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Volume 20 No. 42
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With USOC deal over, BMW turns to swimming

BMW is not done with Olympic sports, even if it has lost the rights to Team USA.

The automaker has extended its partnership with USA Swimming through the 2020 Tokyo Games, following an earlier extension with USA Bobsled & Skeleton through the 2022 Winter Games.

While preparing for both London and Rio, BMW contributed software and expertise to help analyze swimmers’ dolphin kicks under water.
That might seem fairly routine, but renewing with individual sports’ governing bodies is notable considering BMW’s sponsorship of the U.S. Olympic Committee expired Dec. 31. Toyota signed a blockbuster worldwide rights deal with the International Olympic Committee in 2015, supplanting all national-level auto deals after 2016.

“We felt there was still something left to be said, and we definitely want to continue the impact we’ve had on the athletes,” said Gina Koutros, experiential marketing

manager for BMW.

In 2010, BMW signed a six-year deal with the USOC worth $4 million annually, and became an aggressive user of those rights. BMW gained extensive media coverage of its work helping design and build a new racing wheelchair for the U.S. Paralympic team in 2016, as well as a bobsled in 2014. It also spent more than $54 million to buy ad time on NBC during the Rio Games. In 2012, it credited its Olympic sponsorship for selling 6,000 additional cars that year.

The individual sport governing body deals are far cheaper but don’t allow BMW to call itself an Olympics sponsor or use the rings. Also, it would have to seek a waiver to use Olympic athletes during the Games under its more limited rights. But BMW can still reach an upscale fan and participant demographic through grassroots events owned by USA Swimming, and bask in some reflected Olympic glory through the team-level sponsorships.

Terms were not disclosed, but governing body sponsorships usually peak in the mid six figures annually.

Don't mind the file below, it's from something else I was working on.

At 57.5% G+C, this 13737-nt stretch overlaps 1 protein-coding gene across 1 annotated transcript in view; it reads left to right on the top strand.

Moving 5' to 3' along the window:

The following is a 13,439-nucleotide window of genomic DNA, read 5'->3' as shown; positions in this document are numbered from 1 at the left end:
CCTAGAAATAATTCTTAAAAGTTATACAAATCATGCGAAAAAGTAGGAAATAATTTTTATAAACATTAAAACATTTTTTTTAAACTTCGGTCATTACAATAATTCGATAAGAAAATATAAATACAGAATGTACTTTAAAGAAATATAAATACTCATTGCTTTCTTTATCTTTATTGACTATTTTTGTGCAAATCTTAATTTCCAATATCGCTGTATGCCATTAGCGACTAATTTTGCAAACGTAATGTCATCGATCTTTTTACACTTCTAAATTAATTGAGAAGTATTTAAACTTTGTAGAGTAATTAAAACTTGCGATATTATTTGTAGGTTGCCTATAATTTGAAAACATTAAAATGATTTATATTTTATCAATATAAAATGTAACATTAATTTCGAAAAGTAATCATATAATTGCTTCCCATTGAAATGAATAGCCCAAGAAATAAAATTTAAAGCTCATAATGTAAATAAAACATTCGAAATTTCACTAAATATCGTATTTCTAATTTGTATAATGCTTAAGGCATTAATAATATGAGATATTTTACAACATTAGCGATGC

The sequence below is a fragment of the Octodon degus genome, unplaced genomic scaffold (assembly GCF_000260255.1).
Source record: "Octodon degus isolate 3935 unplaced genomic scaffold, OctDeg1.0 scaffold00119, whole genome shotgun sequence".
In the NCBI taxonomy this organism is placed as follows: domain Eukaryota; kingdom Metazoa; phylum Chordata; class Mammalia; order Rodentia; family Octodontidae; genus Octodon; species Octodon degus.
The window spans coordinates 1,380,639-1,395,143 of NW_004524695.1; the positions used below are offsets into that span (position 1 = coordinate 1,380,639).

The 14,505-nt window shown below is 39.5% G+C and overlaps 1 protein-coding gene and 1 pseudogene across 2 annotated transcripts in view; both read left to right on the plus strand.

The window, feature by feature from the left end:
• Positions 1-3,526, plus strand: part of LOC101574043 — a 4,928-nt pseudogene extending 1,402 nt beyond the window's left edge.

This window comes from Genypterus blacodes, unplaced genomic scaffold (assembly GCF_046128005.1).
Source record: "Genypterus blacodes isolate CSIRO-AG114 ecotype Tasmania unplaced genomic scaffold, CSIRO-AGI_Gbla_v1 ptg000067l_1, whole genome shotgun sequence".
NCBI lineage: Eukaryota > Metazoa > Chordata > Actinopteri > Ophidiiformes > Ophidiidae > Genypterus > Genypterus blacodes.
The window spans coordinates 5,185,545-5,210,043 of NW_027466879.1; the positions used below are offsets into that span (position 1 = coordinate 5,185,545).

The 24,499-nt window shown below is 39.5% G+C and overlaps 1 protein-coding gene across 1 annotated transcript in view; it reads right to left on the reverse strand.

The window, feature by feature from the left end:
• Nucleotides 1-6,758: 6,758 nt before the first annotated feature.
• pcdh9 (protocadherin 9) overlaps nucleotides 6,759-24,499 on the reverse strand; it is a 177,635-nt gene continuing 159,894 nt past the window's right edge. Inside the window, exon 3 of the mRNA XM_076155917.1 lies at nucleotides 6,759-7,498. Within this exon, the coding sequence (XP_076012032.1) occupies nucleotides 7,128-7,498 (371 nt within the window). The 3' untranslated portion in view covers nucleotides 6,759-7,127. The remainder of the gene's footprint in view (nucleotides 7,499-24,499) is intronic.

BMW once had relationships with USA Track & Field, USA Golf and US Speedskating, too. Koutros said the company sought to extend with swimming and bobsled because those were the best match for the brand and the areas where engineers were eager to continue the technology collaboration.

BMW will continue to use USA Swimming events, like the 2020 Olympic trials and smaller meets, to entertain customers and generate sales leads, Koutros said. Since NBC does not necessarily require Olympic advertisers to be sponsors, BMW still could have a commercial presence during future Games if Toyota does not buy exclusivity.

The extension also envisions more jointly created digital content with USA Swimming to tell the story of BMW’s technical contribution to the team. While preparing for both London and Rio, BMW contributed software and expertise to help analyze swimmers’ dolphin kicks under water, work that will continue under the deal.

It’s not necessarily unusual for governing bodies to have different, or competing, sponsors with the USOC. But the conventional playbook is for USOC sponsors to see the teams as extensions of their rights, not ends unto themselves.

“Historically speaking, it would be the case that we’re joined at the hip with the USOC on those type of renewals,” said USA Swimming CMO Matt Farrell. “But we were able to show the ROI of swimming as a standalone that doesn’t always have to be linked to an overall Olympic partnership to make sense.”